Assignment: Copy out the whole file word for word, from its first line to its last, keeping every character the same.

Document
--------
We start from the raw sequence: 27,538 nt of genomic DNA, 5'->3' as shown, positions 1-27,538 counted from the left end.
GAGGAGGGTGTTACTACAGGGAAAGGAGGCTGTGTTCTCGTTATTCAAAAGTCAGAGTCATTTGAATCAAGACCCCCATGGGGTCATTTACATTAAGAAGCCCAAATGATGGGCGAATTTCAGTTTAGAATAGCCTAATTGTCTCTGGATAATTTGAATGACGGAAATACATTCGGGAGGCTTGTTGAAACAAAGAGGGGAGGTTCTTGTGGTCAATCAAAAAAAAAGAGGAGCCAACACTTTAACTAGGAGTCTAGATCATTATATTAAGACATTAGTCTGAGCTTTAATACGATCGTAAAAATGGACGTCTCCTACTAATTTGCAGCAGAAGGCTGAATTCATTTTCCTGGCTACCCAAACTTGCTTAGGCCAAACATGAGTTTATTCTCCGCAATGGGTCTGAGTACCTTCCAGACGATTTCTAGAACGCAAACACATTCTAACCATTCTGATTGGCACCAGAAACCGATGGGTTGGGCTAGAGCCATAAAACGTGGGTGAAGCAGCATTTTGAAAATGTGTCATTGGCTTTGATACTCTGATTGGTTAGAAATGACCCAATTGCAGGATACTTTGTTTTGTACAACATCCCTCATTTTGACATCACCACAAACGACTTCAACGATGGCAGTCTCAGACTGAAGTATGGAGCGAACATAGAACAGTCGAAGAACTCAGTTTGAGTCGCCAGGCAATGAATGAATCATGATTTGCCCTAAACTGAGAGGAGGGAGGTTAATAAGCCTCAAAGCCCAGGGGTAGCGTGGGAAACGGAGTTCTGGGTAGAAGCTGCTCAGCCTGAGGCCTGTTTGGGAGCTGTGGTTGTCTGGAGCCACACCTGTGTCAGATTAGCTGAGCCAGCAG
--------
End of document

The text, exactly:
We start from the raw sequence: 27,538 nt of genomic DNA, 5'->3' as shown, positions 1-27,538 counted from the left end.
GAGGAGGGTGTTACTACAGGGAAAGGAGGCTGTGTTCTCGTTATTCAAAAGTCAGAGTCATTTGAATCAAGACCCCCATGGGGTCATTTACATTAAGAAGCCCAAATGATGGGCGAATTTCAGTTTAGAATAGCCTAATTGTCTCTGGATAATTTGAATGACGGAAATACATTCGGGAGGCTTGTTGAAACAAAGAGGGGAGGTTCTTGTGGTCAATCAAAAAAAAAGAGGAGCCAACACTTTAACTAGGAGTCTAGATCATTATATTAAGACATTAGTCTGAGCTTTAATACGATCGTAAAAATGGACGTCTCCTACTAATTTGCAGCAGAAGGCTGAATTCATTTTCCTGGCTACCCAAACTTGCTTAGGCCAAACATGAGTTTATTCTCCGCAATGGGTCTGAGTACCTTCCAGACGATTTCTAGAACGCAAACACATTCTAACCATTCTGATTGGCACCAGAAACCGATGGGTTGGGCTAGAGCCATAAAACGTGGGTGAAGCAGCATTTTGAAAATGTGTCATTGGCTTTGATACTCTGATTGGTTAGAAATGACCCAATTGCAGGATACTTTGTTTTGTACAACATCCCTCATTTTGACATCACCACAAACGACTTCAACGATGGCAGTCTCAGACTGAAGTATGGAGCGAACATAGAACAGTCGAAGAACTCAGTTTGAGTCGCCAGGCAATGAATGAATCATGATTTGCCCTAAACTGAGAGGAGGGAGGTTAATAAGCCTCAAAGCCCAGGGGTAGCGTGGGAAACGGAGTTCTGGGTAGAAGCTGCTCAGCCTGAGGCCTGTTTGGGAGCTGTGGTTGTCTGGAGCCACACCTGTGTCAGATTAGCTGAGCCAGCAG